Q&A: In conversation with author Ali Smith

Ali shares her top tips for people wanting to give creative writing a go, how she generates her ideas and what her writing process looks like

Ali Smith is one of the leading writers of her generation, having authored  many outstanding works of fiction including Hotel World (2001), The Accidental (2005), AutumnWinter, and Spring (2016, 2017, 2019), five collections of short stories and most recently the ‘remarkable’ conclusion to that celebrated quartet, Summer (2020), a novel which has been longlisted for the Women’s Prize for Fiction.

After joining Trinity College, Cambridge as its first Senior Fellow Commoner in the Creative Arts in January 2019 Smith set up the Litmus schools creative writing project as an invitation to UK pupils to join “a writing collective like no other”.

Now in its second year, young writers in years 9-11 attending non-fee paying schools are being encouraged to respond creatively to the phrase “the green light”.

5 ways to improve your creative writing – blog

In her letter of encouragement Ali says: “Are you […] interested in writing fiction, or non-fiction, or poetry, or maybe graphic novel writing, or blog writing  – or  writing and storytelling in any shape or form you like. If NO, then this invite isn’t for you.  Pass it on to someone who wants to write and would like to be published. If YES: Good.  Continue reading this message What comes into your head when you hear or read or think about these three words: THE GREEN LIGHT?

“What does the word green mean?  It’s a really versatile word, one which can refer to the colour of leaves and grass, or to a colour there are so many different shades of that it’s astonishing, or to the colour of envy, to the colour of someone feeling off-colour or seasick.  It’s a word that can mean naïve, and at the same time it’s a key word behind a savvy and urgent environmental revolution.  These are just a few of its meanings.

“What happens when the word green, with all its possible resonances and implications, meets the word light?”

You can read her full letter here.

In the below interview, Ali shares why she loves creative writing, believes students should get involved with the Litmus, details of her writing process and more with this year’s Litmus Project Co-ordinator, Lauren Brown.

1) What was the first piece of creative writing you ever did?

I was seven or eight years old.  At school we’d been assigned an exercise, to write a poem which had to include the lines

“Isobel, Isobel didn’t care.
Isobel reached out for what was there.”

In the poem I wrote Isobel meets a snake.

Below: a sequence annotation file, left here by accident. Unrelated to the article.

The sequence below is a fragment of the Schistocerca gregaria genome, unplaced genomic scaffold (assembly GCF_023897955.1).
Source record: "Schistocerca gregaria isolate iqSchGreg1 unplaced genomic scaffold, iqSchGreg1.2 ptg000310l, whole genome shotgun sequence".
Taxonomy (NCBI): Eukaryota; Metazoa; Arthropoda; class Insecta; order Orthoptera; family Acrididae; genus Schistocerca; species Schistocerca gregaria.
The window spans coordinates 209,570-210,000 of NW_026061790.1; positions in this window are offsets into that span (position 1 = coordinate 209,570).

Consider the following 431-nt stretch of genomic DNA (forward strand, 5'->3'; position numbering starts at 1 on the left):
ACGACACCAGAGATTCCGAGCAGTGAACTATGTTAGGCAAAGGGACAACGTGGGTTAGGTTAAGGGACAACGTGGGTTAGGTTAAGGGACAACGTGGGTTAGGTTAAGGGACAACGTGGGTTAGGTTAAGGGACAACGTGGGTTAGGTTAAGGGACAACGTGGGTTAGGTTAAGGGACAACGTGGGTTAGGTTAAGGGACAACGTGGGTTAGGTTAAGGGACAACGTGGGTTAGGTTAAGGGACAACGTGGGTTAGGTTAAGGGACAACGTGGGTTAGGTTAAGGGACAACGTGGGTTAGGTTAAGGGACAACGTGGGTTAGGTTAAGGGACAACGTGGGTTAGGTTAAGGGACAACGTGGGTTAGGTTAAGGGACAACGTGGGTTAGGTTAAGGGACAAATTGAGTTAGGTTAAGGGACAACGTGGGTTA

‘”Hello Isobel,” the adder hissed.
“I’m afraid you are going to be sadly missed.”‘

But Isobel survives this meeting fine, and I wrote several poems about the ingenious Isobel and made a booklet of them, which I sent to my elder sister as a present (and she promptly lost ! –– which is probably why I remember it so clearly).

2) What do you love about creative writing and why would you encourage others to try it?

When you write, language meets the imagination, and anything and everything both become possible.  Writing, and language, have much to do with how we live and how we make the world.  “The limits of my language mean the limits of my world.”  The philosopher Ludwig Wittgenstein said this.  I think language is itself a kind of expansive life.  I’m including the kinds of language that don’t use words –– from the wag of the tail of a dog, to all the unsaid or silent things that wait round a thing that gets said out loud.  Language is a real shapeshifter, which is just one reason why I love it.

3) What does your writing process look like?

I always put a desk in front of a window.  A large part of writing, for me, involves what looks like doing nothing, just looking out of the window.  But what a window is in reality is a hole in a wall.  A way to see through something else.  And writing is often about how we open a structure up (any structure – a house, a life, a sentence, a situation, a society, even a brick wall that it looks like there’s never going to be any getting over or going through it) to perception, perspective, air, sky, light.

4) What would your top pieces of advice be for people interested in trying creative writing but don’t know where to start?

Firstly, just start.  Just write a word down, any word, the first word that comes to you.  Then write another word down beside it.  What happens when you put those words together?  Write about that.  Life happens when one molecule meets another, that’s what a favourite writer of mine says. It’s the same when a word meets another word.

There are no rules. Don’t listen to me or anyone about how to do it. Just write the way you want to, the way that’s right for you. Don’t panic or feel like you’re under pressure. If you want to write something but you can’t think what to write, focus yourself as if you’re your own phone camera, on anything, anything at all, even something quite random, and write down what your eyes and ears, all your senses, tell you about what you’ve focussed on.

When you read what you’ve written back to yourself after you write it, I guarantee there’ll be a story, or a poem, or a drama, a dialogue, there waiting in it.  There always is, as soon as words are given a voice, because there’s no voice without story, and no story without voice.

5) What’s your favourite thing you’ve ever written?

It’s always the thing I haven’t yet written!

6) For all the students who’ve asked us ‘how are you supposed to know what to write about’, where do you get your ideas from?

From the Ideas Library. Membership is free, and everything and everywhere’s on the shelves.  All you have to do is put whatever you take off the shelf into your own words.